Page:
contraception
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Contraception

Reproductive Medicine

Contraception is a measure or method used to prevent pregnancy. These methods can be temporary or permanent, aimed at helping individuals choose whether and when to conceive while engaging in sexual activity.

Barrier Methods

  • Male Condom: Male condom usage is one of the most common contraceptive methods. Besides being convenient and inexpensive, it effectively prevents the transmission of HIV/AIDS and sexually transmitted infections (STIs).A drawback is that condoms are disposable and cannot be reused, so they must be correctly worn for each sexual encounter. Water-based lubricants, rather than oil-based ones, should be used to reduce the risk of condom breakage. The failure rate of this method is 13%. 
     
  • Female Condom: The contraceptive principle of female condoms is similar to that of male condoms, creating a barrier within the vagina to prevent sperm from reaching the egg. It also helps prevent HIV/AIDS and STIs. Female condoms are also disposable, but unlike male condoms made of latex, they are often made of plastic, which is less common. The failure rate of this method is 21%.
     
  • Diaphragm: A diaphragm is a cup-shaped silicone product placed in front of the cervix before sexual intercourse to prevent sperm from reaching the egg. It must be used with spermicide to achieve effective contraception. The failure rate of this method is 17%.

Reversible Methods

Intrauterine Device (IUD): A small, often T-shaped contraceptive device inserted into the uterus by a doctor. Its copper component alters the uterine environment, reducing the sperm's mobility and significantly lowering the chances of successful fertilization. It can remain in place for up to 10 years, with a contraceptive failure rate of 0.8%.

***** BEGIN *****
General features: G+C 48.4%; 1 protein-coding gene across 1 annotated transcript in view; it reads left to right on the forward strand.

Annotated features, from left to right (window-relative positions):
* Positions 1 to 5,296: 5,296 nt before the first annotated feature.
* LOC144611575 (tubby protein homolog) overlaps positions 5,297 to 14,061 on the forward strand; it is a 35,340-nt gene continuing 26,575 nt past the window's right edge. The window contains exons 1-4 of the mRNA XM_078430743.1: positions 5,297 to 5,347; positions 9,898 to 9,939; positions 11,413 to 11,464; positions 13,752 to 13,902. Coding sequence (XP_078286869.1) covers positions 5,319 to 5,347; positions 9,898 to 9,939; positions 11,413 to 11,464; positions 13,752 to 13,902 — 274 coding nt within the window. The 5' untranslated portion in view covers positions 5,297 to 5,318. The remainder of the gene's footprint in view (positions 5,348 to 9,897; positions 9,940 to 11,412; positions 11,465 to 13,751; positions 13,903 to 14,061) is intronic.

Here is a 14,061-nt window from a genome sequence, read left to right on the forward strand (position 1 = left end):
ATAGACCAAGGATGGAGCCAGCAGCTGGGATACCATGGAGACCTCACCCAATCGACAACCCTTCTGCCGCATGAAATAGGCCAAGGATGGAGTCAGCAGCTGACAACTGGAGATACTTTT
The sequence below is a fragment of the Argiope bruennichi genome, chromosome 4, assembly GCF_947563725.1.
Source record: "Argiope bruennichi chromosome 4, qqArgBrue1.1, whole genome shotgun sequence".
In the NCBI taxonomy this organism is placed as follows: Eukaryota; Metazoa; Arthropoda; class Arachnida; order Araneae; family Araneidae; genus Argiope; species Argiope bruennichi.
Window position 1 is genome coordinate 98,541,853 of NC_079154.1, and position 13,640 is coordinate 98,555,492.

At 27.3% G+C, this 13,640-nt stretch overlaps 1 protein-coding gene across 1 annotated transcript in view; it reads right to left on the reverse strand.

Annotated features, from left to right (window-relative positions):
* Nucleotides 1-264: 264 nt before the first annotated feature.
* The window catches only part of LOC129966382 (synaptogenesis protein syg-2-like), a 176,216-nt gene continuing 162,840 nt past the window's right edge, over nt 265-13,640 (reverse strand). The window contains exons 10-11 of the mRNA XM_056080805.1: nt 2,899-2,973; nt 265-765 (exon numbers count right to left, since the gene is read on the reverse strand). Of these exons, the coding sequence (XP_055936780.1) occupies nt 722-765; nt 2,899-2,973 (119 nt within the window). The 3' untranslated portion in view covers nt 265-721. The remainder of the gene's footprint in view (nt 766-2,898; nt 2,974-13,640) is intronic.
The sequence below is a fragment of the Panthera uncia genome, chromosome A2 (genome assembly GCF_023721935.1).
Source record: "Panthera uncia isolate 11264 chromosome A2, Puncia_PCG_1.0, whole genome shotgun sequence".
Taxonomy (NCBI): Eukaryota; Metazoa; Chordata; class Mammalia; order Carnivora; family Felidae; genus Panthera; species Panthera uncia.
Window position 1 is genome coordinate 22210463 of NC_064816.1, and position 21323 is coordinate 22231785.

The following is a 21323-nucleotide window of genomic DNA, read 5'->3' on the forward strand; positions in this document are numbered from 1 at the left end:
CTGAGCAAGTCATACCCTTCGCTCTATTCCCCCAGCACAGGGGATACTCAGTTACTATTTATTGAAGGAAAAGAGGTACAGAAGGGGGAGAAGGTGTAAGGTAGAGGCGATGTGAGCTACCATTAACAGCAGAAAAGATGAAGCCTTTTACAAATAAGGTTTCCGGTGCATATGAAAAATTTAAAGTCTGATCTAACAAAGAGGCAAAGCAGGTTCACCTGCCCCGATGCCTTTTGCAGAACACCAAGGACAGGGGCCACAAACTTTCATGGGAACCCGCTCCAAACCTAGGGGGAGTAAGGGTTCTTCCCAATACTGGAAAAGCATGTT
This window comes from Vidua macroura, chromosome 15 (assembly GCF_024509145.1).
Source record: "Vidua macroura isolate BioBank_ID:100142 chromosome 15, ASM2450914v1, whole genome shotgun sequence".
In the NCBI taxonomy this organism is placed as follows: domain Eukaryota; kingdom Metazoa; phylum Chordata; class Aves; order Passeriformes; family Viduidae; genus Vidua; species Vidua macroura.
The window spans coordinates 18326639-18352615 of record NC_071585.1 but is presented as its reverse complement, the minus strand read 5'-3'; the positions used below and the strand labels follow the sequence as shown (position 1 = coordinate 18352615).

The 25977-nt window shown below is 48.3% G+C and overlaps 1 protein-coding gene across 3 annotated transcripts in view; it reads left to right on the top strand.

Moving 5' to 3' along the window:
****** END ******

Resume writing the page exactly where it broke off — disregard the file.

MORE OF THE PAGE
Hormonal Methods

  • Subdermal Implant: A doctor inserts a rod-shaped contraceptive device under the skin of a woman's arm. The implant contains progestin, which has contraceptive effects, with a failure rate of 0.01%.
  • Oral Contraceptives: Oral contraceptives for women contain a combination of estrogen and progestin and must be prescribed by a doctor. The failure rate is 7%.
  • Contraceptive Patch: The contraceptive patch is a prescription medication that works similarly to oral contraceptives. It contains estrogen and progestin. When a woman applies the patch to her abdomen, buttocks, or lower body, the estrogen and progestin are absorbed into the bloodstream, providing contraceptive effects. The failure rate is 7%.
  • Vaginal Contraceptive Ring: Women can place the vaginal contraceptive ring themselves at the top of the vagina. The ring slowly releases estrogen and progestin and can be worn for three weeks. It is removed during the fourth week when menstruation occurs. The failure rate is 7%.

Natural Contraception

  • Natural contraception, also known as fertility awareness-based methods or non-hormonal contraception, relies on identifying a woman's fertile window (the period around ovulation when a woman is most likely to conceive) to prevent pregnancy. These methods include the basal body temperature, calendar rhythm, and cervical mucus observation methods, among others. While natural contraception methods can be appealing to some couples because they do not involve drugs or physical contraceptive devices, their effectiveness can be influenced by several factors, including the couple's correct use and consistent adherence.